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How Long Should Your Book Be?

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Ruth was reading an old Susan Howatch novel on her Kindle, which tracks the percentage of the book you’ve read without bothering about page numbers.  After reading for a few days, she noticed that she hadn’t made much of a dent on the percentage.  I asked the internet and found that the paperback of the novel had been more than 1100 pages long.

I’ve always argued that a manuscript should be as long as it needs to be to tell its story.  A lot of successful books – Jonathan Livingston Seagull, or The Bridges of Madison County spring to mind – are not much more than novella length.  The Lord of the Rings, broken into three books but really a single, continuous story, clocks in at 1086 pages, not including the appendices.  None of them feel too short or too long.

Besides, trying to force your story to fit a predetermined page count because you think that’s what the market demands is almost always a recipe for disaster.  Adding or cutting material just for the sake of adjusting the length leads to either in gaps in the narrative or padding that drags the story down.  This is not to say that all first drafts are the right length out of the gate.  Sometimes stories do drag and need trimming to flow better.  Others are too thin and need subplots built up or more details on the characters’ internal lives.  But these are changes made for the sake of getting the story right, not to fit the market.


So how do you know whether your odd-length manuscript is just what it needs to be or is too bloated or anemic?  Successful novella-length novels usually succeed because they are centered around a character development or story point that didn’t need a lot of pages to convey but that carries the emotional weight of a full-length novel.  Readers can finish them quickly and not feel underfed.

I’ve written before about Ted Chiang’s “Story of Your Life,” the novella on which the movie “Arrival” was based.   In the story, Chiang gives a sense of what it would feel like to experience time all at once rather than in linear sequence – and only reveals that that’s what he’s doing at the end of the story.  That’s enough masterful storytelling for a novel, but adding more material would have distracted from the central point.  It is a short book that still feels like a long book.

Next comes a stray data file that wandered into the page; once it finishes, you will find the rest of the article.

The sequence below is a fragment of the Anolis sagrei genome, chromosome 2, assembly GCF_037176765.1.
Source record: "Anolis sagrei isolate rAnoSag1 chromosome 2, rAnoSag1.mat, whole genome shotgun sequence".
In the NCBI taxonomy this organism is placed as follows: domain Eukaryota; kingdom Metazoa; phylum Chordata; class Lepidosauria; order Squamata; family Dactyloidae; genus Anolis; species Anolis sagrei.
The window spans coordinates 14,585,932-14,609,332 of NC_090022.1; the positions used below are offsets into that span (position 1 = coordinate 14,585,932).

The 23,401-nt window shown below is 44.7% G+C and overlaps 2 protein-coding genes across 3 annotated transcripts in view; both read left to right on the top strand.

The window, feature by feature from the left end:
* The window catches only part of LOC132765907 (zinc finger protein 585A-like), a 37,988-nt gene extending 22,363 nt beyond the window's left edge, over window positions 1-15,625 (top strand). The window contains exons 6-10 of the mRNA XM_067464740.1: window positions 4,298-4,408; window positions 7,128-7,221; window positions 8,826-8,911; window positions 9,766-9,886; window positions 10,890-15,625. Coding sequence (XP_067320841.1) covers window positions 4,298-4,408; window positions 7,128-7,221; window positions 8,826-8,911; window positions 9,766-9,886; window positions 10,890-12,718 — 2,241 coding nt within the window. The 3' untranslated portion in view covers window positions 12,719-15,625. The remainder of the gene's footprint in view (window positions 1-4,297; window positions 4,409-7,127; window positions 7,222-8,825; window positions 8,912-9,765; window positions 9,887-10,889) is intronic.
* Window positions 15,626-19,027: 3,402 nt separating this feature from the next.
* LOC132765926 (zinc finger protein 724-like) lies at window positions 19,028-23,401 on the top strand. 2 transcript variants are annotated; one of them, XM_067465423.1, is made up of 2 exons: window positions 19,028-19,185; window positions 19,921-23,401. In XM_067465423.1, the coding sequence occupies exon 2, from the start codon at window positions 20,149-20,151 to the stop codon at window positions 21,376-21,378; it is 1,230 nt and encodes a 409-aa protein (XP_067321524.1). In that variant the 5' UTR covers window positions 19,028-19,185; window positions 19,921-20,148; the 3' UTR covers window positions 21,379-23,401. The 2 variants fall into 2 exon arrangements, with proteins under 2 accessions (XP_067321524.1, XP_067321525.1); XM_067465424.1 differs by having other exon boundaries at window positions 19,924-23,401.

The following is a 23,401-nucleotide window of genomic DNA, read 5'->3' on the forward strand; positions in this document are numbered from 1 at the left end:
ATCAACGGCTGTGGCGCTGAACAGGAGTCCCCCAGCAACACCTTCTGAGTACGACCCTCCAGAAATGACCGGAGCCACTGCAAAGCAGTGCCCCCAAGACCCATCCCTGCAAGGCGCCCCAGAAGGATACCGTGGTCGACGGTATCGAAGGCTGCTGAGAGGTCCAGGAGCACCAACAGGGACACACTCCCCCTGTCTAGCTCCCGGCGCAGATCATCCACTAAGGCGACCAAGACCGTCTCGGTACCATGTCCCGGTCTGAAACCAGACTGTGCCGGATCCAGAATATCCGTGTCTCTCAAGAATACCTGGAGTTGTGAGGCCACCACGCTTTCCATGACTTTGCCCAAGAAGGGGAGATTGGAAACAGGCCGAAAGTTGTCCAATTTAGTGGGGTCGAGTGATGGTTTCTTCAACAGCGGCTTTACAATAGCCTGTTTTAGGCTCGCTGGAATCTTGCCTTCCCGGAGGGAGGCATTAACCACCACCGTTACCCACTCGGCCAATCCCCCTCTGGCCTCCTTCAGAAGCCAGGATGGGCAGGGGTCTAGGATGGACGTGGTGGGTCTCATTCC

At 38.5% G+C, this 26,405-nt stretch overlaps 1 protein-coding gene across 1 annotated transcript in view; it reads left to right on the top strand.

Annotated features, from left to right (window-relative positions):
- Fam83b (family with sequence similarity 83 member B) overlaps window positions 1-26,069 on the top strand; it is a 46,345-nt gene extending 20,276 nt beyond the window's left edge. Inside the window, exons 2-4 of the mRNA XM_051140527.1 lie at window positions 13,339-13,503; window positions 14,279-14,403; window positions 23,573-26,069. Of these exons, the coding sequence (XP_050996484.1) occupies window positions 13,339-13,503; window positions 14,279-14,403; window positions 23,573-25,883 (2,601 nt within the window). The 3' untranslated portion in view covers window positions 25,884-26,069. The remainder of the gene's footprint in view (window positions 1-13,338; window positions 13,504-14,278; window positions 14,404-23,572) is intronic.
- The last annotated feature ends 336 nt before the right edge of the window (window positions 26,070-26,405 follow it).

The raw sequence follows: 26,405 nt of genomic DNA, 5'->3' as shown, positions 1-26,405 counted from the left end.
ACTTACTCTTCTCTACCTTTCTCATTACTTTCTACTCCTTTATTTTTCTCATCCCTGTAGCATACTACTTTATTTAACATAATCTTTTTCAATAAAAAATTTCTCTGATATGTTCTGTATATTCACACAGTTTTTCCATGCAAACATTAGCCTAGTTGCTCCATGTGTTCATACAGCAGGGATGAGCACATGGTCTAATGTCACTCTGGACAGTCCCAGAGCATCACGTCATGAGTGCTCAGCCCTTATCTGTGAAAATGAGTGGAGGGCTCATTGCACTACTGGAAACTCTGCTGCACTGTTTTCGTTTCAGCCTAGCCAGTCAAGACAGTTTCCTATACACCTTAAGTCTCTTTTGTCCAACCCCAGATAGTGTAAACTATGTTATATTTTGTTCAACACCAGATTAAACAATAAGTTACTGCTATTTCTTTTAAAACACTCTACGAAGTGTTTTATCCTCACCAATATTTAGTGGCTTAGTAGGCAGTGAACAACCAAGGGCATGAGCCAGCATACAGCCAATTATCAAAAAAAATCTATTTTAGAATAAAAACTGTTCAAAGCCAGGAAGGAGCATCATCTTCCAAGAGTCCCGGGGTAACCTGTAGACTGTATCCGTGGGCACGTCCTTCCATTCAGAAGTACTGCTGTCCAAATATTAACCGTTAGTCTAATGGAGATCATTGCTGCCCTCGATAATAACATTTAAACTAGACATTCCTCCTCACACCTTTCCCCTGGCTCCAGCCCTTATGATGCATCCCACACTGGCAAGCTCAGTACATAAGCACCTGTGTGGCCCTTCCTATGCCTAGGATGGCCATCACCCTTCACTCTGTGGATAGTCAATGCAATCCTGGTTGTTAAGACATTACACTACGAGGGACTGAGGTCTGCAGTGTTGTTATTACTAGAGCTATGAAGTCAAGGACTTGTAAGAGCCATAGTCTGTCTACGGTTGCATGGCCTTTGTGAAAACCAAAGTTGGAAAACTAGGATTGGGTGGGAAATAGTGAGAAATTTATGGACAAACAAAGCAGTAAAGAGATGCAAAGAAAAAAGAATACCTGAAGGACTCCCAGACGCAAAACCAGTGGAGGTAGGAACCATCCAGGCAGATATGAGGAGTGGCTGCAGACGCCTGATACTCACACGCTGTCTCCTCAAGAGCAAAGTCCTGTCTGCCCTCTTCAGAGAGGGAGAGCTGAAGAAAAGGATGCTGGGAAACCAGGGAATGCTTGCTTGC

Extremely long novels also have a couple of features that make readers willing to put up with four-digit page counts.  The Lord of the Rings creates a complex world with several independent cultures and thousands of years of backstory.  It takes time to get all that across.  The same is true of massive, multigenerational works, like the Susan Howatch book Ruth was reading.

Long novels often work two or more different complex threads at once – effectively telling a single story through several different, interwoven novels.  After The Fellowship of the Ring, Tolkien’s narrative splits up into at least three threads – Frodo, Sam, and Gollum making their way into Mordor, Pippin and Merry rousing the Ents, and Aragorn heading down to defend Gondor.  These threads cross occasionally and come together at the end, but any one of them could make a standalone novel.  And then there’s “The Scouring of the Shire,” a short story appended to the end.


Abraham Lincoln, our tallest president even without the stovepipe hat, was once asked how long a person’s legs should be.  Lincoln said, “Long enough to reach the ground.”  The same sort of thing is true of manuscripts.  As long as you’re sure you’re telling your story the best way possible, just let your manuscript be as long as it needs to be.


So what other reasons can you think of for a book being a “non-marketable” length?  What odd-length books have you read?  Why have they worked?


About Dave King

Dave King is the co-author of Self-Editing for Fiction Writers, a best-seller among writing books. An independent editor since 1987, he is also a former contributing editor at Writer's Digest. Many of his magazine pieces on the art of writing have been anthologized in The Complete Handbook of Novel Writing and in The Writer's Digest Writing Clinic. You can check out several of his articles and get other writing tips on his website.

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